Sir Chris Hoy is looking at the stars on my cycling tights. ‘Are they Japanese Keirin?’ he inquires. No, they’re AnaNichoola, I say, thinking he’s talking about the designer. In Japan, Hoy explains, keirin riders wear shorts that denote their rank, with the top rated sporting stars down theirs. I’ve involuntarily singled myself out as one of the cycling elite. That definitely puts me in the right company.
Hoy is at Warren House in Kingston, a stunning Victorian country house located down a private road packed with gated properties, to lead a ride of schoolchildren round nearby Richmond Park.
The children have won a competition celebrating first bikes and their prize is part of Hoy’s role as an ambassador for Evans Cycles to inspire the next generation of cyclists. He launched his range of children’s bikes at the end of November, after unveiling his new endeavour Hoy Bikes earlier this year.
It’s all part of the Olympic hero’s new life. Hoy retired after taking his sixth career gold at London 2012, overtaking Sir Steve Redgrave as Britain’s greatest Olympian as he did so. ‘It’s been great to get some balance in life and do things I couldn’t do before,’ he says. This includes launching Hoy Bikes and his work with Evans. ‘I do still get to ride, of course,’ he says. He looks a little wistful when he adds: ‘Part of my brain still feels involved competitively. I miss the buzz of competing and being with the team on a daily basis.’
Instead, he has been following the World Cup in Mexico and is looking ahead to Glasgow 2014. His top picks are Becky James, the Scottish Paralympic tandem team of Neil Fachie and Craig MacLean, and the female counterpart led by Aileen McGlynn. ‘We should get a couple of gold medals,’ he says, but warns that the threat to Great Britain’s home nations will come from Australia and New Zealand. ‘We will see the next generation coming through,’ he says. It’s an exciting prospect.
As is a future with more children on bikes. Hoy is pleased that cycling is no longer seen as an unusual activity. ‘It’s become a mainstream thing to do and a way to get about.’ Other than safety, which we will come to, Hoy says the main barriers to children, and in fact anybody, cycling are practical ones. ‘For people cycling to schools, or offices, one of the biggest issues is where will you store your bike and can you get access to showers?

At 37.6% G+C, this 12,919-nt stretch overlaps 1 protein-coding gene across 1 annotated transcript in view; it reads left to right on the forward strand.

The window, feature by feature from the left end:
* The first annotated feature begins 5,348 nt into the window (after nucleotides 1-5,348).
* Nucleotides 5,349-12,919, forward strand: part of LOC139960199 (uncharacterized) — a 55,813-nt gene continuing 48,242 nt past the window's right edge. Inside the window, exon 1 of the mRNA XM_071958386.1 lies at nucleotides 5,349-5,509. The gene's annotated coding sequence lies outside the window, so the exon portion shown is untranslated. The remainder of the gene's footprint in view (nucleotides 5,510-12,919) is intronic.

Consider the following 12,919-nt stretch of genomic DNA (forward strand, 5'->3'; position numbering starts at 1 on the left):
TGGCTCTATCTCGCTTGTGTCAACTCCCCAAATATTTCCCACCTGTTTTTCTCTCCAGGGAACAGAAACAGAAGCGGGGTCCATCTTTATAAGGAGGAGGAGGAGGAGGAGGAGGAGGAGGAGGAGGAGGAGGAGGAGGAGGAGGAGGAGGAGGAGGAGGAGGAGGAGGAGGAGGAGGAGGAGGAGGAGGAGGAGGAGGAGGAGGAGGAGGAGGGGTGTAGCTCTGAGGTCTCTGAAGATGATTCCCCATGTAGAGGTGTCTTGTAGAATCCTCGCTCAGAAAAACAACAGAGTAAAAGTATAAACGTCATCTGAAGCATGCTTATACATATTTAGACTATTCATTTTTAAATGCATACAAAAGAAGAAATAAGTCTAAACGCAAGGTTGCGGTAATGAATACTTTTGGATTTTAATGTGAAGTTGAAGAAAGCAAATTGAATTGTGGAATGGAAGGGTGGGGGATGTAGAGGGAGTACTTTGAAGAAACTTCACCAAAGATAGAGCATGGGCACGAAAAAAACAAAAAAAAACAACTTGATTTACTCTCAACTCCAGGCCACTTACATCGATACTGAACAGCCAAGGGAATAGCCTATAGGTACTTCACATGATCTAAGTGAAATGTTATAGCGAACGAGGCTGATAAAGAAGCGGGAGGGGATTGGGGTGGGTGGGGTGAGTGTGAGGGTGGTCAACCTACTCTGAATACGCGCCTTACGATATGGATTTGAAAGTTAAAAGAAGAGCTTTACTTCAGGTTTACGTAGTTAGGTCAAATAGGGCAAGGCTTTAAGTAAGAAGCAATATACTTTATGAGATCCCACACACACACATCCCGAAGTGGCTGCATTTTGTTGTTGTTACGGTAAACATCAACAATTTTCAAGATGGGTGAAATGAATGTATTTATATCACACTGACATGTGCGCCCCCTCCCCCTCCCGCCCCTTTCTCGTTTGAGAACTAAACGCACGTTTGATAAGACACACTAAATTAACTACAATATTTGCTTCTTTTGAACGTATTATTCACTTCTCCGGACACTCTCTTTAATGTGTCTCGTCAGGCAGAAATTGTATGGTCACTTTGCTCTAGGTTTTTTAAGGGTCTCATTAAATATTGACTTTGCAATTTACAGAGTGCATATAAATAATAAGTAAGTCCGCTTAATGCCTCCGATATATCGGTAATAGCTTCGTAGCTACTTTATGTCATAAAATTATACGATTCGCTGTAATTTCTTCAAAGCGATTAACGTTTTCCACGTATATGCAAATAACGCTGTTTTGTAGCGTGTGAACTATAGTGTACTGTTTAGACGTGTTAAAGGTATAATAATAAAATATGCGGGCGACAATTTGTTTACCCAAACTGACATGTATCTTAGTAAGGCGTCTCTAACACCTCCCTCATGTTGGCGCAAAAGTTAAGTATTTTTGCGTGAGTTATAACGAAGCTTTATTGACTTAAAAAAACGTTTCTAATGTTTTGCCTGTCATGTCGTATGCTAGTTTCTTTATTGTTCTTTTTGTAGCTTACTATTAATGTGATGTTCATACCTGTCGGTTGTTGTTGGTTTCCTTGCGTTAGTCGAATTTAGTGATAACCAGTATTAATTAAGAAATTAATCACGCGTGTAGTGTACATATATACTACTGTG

‘If schools and workplaces can make it as easy a process as possible from arriving wet, muddy and sweaty to sitting down at a desk looking presentable, that will help. Some companies are doing this really well, like Sky. There’s an underground park for bikes and showers in the basement so you can arrive in muddy Lycra, get showered and changed then go up in the lift. By the time you get to the office it’s like you’ve just stepped out of your front door.’
Schools can also help by taking children to nearby cycling facilities and running after-school clubs, as well as working with British Cycling to get cycling on the sports curriculum, he says. ‘All it takes is one or two teachers who are interested in cycling to run a bike club after school. It does eat into your time, but it’s a very worthwhile thing to do.’
He also enthuses about facilities away from traffic, such as the new Odd Down road circuit in Bath. He supports training schemes like Bikeability but adds that he never took the Cycling Proficiency test himself. ‘A lot of it is common sense,’ he says. ‘The roads were quieter when I was a kid, I suppose. But I would only ride on roads where the traffic wasn’t too bad. I would take routes that were less traffic-heavy and quieter. They were usually more fun anyway.’
‘Safety is in the headlines a lot for the wrong reasons,’ he continues. ‘You never want to read stories like we have in the last couple of weeks.’ But Hoy’s stance is that cycling is ‘inherently a safe activity’. ‘I heard Chris Boardman talking about road safety and he said you’re safer on a bike in traffic on a road than you are in your own bathroom. More people die in accidents in their own bathrooms than on bikes.’ There are, however, ‘things we can do to minimise the risks,’ he says. ‘It’s just trying to get the people in power to do what they can to change legislation.’
When it comes to getting very young children started on bikes, Hoy favours balance bikes over stabilisers. ‘They don’t teach you how to balance,’ he says. It’s no surprise to hear that he learned without stabilisers. Nobody could argue with Hoy’s balance, or in fact any part of his technique.
Our time is up and outside, the excitable crowd of schoolchildren await their hero. Hoy is greeted with deafening screams. ‘What’s all the fuss about?’ a well-dressed woman in a Merc asks me as I leave the scene. ‘Chris Hoy,’ I tell her. ‘Oh,’ she says, patting her hair. ‘I think I’ll pop in for a cup of tea to have a look’. It looks like it’s not just the schoolchildren for whom Christmas has come early this year.